Finally, on our monitor, as with most, we have the control set. I could have cut some holes in the case to allow it to mount to the case, but as it is, it just works. And it automatically fits the screen each time it’s powered up. It really wasn’t an issue, and I just left it in the case. With other monitors this can be an issue, but you can easily make the holes you need with your handy dremel tool.

Place the monitor on the panel and make sure your holes line up and that the top is pointing to the top. If it dosent… you’re screwed. Mount the controls at this point also. If you want them on the side of the case start the mod to make the holes. Or do what I did: mount it to the monitor its self.

Carefully thread the screws. I had to use nuts to insure the screws I used would not pull out of the steel frame. One other note here is to be careful not to over tighten the screws as it can cause the soft aluminum to cave in.

Finally, mount it to the case to test for fit. I ended up taking and running a very fine bead of black silicone around the edge as I had some light gaps that were noticeable. I would recommend running the system with a thermostat to monitor the system’s temp before you really button up this project as the monitor and cable obstruct airflow. Also, given that the monitor is another heat source in the case, great care must be taken to not fry your system. (Funny, that gives me an idea…. the aluminum case skillet, now that could be fun. Breakfast as you compute. I smell a new project… mmmmm project…)

Any who… if you have heat issues, adding fans is your most likely candidate for taking care of it. If your case doesn’t allow that… get a case that does.

Harnessing the wire monster.
With this mod there are a couple challenges. Getting wires where I want to go and airflow not being obstructed by mountains of cables. Neither of these are to hard to take care of. A few supplies will make life real easy. Tin snips, zip-ties, and some good case fans.

Now I didn’t have time to get some custom cables made. On the LCD I chose, the VGA cable actually detaches from the monitor, this allows me to get a shorter cable made. Now this is not always the case with LCD monitors, and on the cheaper monitors is almost never the case. So I have assumed that you will be having some extra cable to wrangle. Now why is it important to get it in a manageable state instead of leaving it flopping around in your case? Simply put, something flopping around in your case is always bad (e.g. loose cables, fans or hamsters).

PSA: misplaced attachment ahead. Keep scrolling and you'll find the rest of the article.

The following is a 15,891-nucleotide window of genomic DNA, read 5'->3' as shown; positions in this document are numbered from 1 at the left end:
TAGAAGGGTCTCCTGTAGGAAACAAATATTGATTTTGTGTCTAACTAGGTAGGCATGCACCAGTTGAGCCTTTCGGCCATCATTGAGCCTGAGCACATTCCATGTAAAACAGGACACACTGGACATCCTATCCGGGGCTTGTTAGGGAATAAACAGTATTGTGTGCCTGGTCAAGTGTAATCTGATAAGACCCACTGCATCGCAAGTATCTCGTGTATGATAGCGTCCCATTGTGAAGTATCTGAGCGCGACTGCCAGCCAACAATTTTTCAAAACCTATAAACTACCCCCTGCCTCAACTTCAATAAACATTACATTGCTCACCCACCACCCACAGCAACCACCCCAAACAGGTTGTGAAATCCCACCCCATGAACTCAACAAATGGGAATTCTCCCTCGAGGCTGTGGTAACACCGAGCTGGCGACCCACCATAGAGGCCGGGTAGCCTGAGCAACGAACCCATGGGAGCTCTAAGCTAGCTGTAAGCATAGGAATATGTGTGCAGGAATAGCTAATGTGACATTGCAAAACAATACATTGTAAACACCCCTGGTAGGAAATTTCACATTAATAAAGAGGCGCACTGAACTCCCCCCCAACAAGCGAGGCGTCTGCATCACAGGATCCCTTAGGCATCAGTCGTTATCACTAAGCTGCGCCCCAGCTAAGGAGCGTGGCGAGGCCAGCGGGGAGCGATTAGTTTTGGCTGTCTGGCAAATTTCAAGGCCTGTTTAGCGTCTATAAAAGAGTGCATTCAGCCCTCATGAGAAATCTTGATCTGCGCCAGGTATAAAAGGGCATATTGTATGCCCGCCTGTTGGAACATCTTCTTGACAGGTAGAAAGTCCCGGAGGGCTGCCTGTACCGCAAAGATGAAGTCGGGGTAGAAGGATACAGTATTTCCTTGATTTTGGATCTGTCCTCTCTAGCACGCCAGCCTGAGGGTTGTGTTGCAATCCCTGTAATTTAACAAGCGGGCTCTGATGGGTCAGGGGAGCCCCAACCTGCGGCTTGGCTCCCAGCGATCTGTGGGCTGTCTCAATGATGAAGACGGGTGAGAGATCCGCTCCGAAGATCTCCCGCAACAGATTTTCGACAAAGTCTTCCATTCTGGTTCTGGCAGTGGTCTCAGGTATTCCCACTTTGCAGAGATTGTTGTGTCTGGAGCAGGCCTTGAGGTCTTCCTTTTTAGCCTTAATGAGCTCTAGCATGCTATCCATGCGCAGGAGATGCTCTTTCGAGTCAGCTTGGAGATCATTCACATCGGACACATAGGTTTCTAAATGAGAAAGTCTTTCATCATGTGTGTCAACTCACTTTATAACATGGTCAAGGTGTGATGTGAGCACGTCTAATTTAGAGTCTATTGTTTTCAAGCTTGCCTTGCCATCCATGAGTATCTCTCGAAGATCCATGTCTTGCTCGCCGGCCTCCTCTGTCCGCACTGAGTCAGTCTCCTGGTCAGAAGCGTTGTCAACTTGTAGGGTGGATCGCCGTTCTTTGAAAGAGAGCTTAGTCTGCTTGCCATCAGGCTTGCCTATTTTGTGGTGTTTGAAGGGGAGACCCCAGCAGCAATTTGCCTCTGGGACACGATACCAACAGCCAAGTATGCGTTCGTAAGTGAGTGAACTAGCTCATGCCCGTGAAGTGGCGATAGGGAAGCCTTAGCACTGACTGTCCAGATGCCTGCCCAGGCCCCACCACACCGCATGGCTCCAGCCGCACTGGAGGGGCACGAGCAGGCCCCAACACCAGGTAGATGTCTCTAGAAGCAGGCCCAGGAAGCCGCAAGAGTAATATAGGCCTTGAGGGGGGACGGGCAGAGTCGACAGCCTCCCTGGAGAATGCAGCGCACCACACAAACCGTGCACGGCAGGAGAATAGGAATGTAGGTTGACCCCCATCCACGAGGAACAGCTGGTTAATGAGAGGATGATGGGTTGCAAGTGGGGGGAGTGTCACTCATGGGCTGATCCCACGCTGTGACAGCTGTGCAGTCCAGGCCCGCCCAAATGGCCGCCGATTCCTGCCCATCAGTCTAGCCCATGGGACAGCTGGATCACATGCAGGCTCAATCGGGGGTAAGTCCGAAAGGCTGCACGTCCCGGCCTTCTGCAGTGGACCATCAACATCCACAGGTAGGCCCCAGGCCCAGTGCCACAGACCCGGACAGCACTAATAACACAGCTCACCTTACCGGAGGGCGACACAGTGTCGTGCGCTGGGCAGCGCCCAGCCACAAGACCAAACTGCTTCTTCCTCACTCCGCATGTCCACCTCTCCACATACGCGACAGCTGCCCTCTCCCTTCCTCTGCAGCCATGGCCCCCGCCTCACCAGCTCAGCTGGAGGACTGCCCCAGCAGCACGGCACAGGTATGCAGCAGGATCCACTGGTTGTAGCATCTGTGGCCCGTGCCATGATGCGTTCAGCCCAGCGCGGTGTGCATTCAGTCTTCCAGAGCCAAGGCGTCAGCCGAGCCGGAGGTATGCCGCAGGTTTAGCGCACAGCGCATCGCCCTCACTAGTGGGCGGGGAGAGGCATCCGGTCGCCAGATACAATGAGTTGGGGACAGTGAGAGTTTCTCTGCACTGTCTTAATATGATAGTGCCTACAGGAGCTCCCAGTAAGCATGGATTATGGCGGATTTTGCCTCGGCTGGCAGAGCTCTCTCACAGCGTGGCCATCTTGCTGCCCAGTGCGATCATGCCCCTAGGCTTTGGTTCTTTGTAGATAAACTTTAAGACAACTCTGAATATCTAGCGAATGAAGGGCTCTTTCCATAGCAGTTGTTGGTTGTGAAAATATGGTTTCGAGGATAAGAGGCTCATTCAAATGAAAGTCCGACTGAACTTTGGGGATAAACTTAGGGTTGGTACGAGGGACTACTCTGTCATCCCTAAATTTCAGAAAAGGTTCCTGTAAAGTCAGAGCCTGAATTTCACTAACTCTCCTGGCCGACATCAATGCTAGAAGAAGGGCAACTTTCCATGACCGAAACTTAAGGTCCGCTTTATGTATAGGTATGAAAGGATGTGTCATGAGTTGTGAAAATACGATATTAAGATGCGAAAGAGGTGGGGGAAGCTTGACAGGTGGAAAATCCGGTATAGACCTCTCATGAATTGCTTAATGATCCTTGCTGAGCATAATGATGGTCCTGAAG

Most motherboards, and more commonly in the higher end motherboard, they use the electrolytic capacitors all over the board. And while this usually is a sign of a quality board, it is an achilles heal as well. It doesn’t take much force to damage one of these components, and they usually stand about ¾ of an inch off the board. Having something with the heft of a monitor cable hiting one of these capacitors is a trip to the IT department waiting to happen. For this reason I feel that zip-ties are a geek’s best friend. Secondly, unmanaged cables can actually obstruct air flow in the case either directly by jamming or stalling a fan, or by diminishing the ability of the air to circulate in the case. The LCD we have mounted into the case does also put out a fair bit of heat, so I would recommend some good thermaltake fans to insure you have enough airflow to vent that out. As it is close to your CPU, bus and ram, take special note to clearances and air flow volume to prevent tragedy.

Now we are going to be cheating on this project to get it out to you all sooner than later. I will be keeping the original power supply intact, and using adhesive Velcro to mount it to the back of the case. I have removed 2 of the PCI slot covers and cut the structural peace between them near the case screws. By slightly bending it into the case you should be able to pass the power cable and video cable into the case. Pull the slack into the case and use zip-ties for cable management. If you pulled the structural peace of the case inside when you put one of the PCI slot covers back and screw it, in it will be very hard to see that you even had to cut it at all to get it into the case.

Finally, on our monitor, as with most, we have the control set. I could have cut some holes in the case to allow it to mount to the case, but as it is, it just works. And it automatically fits the screen each time it’s powered up. It really wasn’t an issue, and I just left it in the case. With other monitors this can be an issue, but you can easily make the holes you need with your handy dremel tool.

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Inventgeek

Inventgeek

I am in many respects the text book example of someone who shouldn’t be successful. I was an outcast in my grade school years, and a poor performer in school, unable to fit the standard mold. Fortunately I found small opportunities that I took advantage of, and coupled with hard work they have guided me to where I am today. I spend my time running several businesses I own, developing new products and sharing what I have accomplished with those that deserve opportunities that they wouldn't get any other way. InventGeek has been a step on a path that has helped bring me success and confidence by the simple act of doing. I encourage our readers to do what they can to better themselves a little each day, because overtime it's amazing what you can do!